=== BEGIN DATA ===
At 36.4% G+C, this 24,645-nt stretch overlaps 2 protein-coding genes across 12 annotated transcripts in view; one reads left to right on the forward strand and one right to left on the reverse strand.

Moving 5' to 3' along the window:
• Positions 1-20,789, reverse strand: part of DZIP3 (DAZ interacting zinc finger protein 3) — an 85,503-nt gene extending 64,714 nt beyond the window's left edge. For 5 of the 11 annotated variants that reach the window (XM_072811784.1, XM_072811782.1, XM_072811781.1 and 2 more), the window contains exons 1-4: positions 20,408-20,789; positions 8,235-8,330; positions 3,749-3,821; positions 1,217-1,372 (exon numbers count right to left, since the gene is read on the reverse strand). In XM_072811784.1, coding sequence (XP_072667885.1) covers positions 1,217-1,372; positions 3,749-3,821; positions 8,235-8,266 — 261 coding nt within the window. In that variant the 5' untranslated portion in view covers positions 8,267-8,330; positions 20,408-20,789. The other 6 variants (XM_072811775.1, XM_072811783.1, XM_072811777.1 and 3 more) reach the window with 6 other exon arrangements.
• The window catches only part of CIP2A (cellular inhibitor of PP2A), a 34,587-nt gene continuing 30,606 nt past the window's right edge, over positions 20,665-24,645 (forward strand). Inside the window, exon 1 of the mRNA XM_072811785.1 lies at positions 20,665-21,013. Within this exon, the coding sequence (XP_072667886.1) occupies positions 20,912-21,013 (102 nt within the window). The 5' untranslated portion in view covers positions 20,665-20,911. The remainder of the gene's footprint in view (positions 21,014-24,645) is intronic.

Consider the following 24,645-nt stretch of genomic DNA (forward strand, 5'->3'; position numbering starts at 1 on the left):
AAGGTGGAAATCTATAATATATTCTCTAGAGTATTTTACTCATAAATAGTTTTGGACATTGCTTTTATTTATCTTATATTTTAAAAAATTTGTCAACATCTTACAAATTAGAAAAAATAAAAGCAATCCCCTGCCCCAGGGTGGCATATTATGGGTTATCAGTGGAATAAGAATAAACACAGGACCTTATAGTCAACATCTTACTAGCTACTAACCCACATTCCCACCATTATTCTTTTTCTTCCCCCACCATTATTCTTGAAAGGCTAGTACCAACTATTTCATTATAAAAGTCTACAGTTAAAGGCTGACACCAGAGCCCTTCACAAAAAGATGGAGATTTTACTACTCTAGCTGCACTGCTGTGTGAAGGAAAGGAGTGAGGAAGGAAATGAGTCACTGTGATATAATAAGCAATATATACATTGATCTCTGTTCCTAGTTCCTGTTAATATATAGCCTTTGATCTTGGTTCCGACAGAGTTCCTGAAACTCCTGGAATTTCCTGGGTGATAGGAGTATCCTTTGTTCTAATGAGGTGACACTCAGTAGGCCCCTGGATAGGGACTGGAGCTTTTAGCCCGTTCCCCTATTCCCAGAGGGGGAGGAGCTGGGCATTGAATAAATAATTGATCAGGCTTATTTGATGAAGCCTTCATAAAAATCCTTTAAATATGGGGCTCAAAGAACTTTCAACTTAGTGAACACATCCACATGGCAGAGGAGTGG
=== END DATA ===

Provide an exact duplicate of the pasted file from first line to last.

At 36.4% G+C, this 24,645-nt stretch overlaps 2 protein-coding genes across 12 annotated transcripts in view; one reads left to right on the forward strand and one right to left on the reverse strand.

Moving 5' to 3' along the window:
• Positions 1-20,789, reverse strand: part of DZIP3 (DAZ interacting zinc finger protein 3) — an 85,503-nt gene extending 64,714 nt beyond the window's left edge. For 5 of the 11 annotated variants that reach the window (XM_072811784.1, XM_072811782.1, XM_072811781.1 and 2 more), the window contains exons 1-4: positions 20,408-20,789; positions 8,235-8,330; positions 3,749-3,821; positions 1,217-1,372 (exon numbers count right to left, since the gene is read on the reverse strand). In XM_072811784.1, coding sequence (XP_072667885.1) covers positions 1,217-1,372; positions 3,749-3,821; positions 8,235-8,266 — 261 coding nt within the window. In that variant the 5' untranslated portion in view covers positions 8,267-8,330; positions 20,408-20,789. The other 6 variants (XM_072811775.1, XM_072811783.1, XM_072811777.1 and 3 more) reach the window with 6 other exon arrangements.
• The window catches only part of CIP2A (cellular inhibitor of PP2A), a 34,587-nt gene continuing 30,606 nt past the window's right edge, over positions 20,665-24,645 (forward strand). Inside the window, exon 1 of the mRNA XM_072811785.1 lies at positions 20,665-21,013. Within this exon, the coding sequence (XP_072667886.1) occupies positions 20,912-21,013 (102 nt within the window). The 5' untranslated portion in view covers positions 20,665-20,911. The remainder of the gene's footprint in view (positions 21,014-24,645) is intronic.

Consider the following 24,645-nt stretch of genomic DNA (forward strand, 5'->3'; position numbering starts at 1 on the left):
AAGGTGGAAATCTATAATATATTCTCTAGAGTATTTTACTCATAAATAGTTTTGGACATTGCTTTTATTTATCTTATATTTTAAAAAATTTGTCAACATCTTACAAATTAGAAAAAATAAAAGCAATCCCCTGCCCCAGGGTGGCATATTATGGGTTATCAGTGGAATAAGAATAAACACAGGACCTTATAGTCAACATCTTACTAGCTACTAACCCACATTCCCACCATTATTCTTTTTCTTCCCCCACCATTATTCTTGAAAGGCTAGTACCAACTATTTCATTATAAAAGTCTACAGTTAAAGGCTGACACCAGAGCCCTTCACAAAAAGATGGAGATTTTACTACTCTAGCTGCACTGCTGTGTGAAGGAAAGGAGTGAGGAAGGAAATGAGTCACTGTGATATAATAAGCAATATATACATTGATCTCTGTTCCTAGTTCCTGTTAATATATAGCCTTTGATCTTGGTTCCGACAGAGTTCCTGAAACTCCTGGAATTTCCTGGGTGATAGGAGTATCCTTTGTTCTAATGAGGTGACACTCAGTAGGCCCCTGGATAGGGACTGGAGCTTTTAGCCCGTTCCCCTATTCCCAGAGGGGGAGGAGCTGGGCATTGAATAAATAATTGATCAGGCTTATTTGATGAAGCCTTCATAAAAATCCTTTAAATATGGGGCTCAAAGAACTTTCAACTTAGTGAACACATCCACATGGCAGAGGAGTGG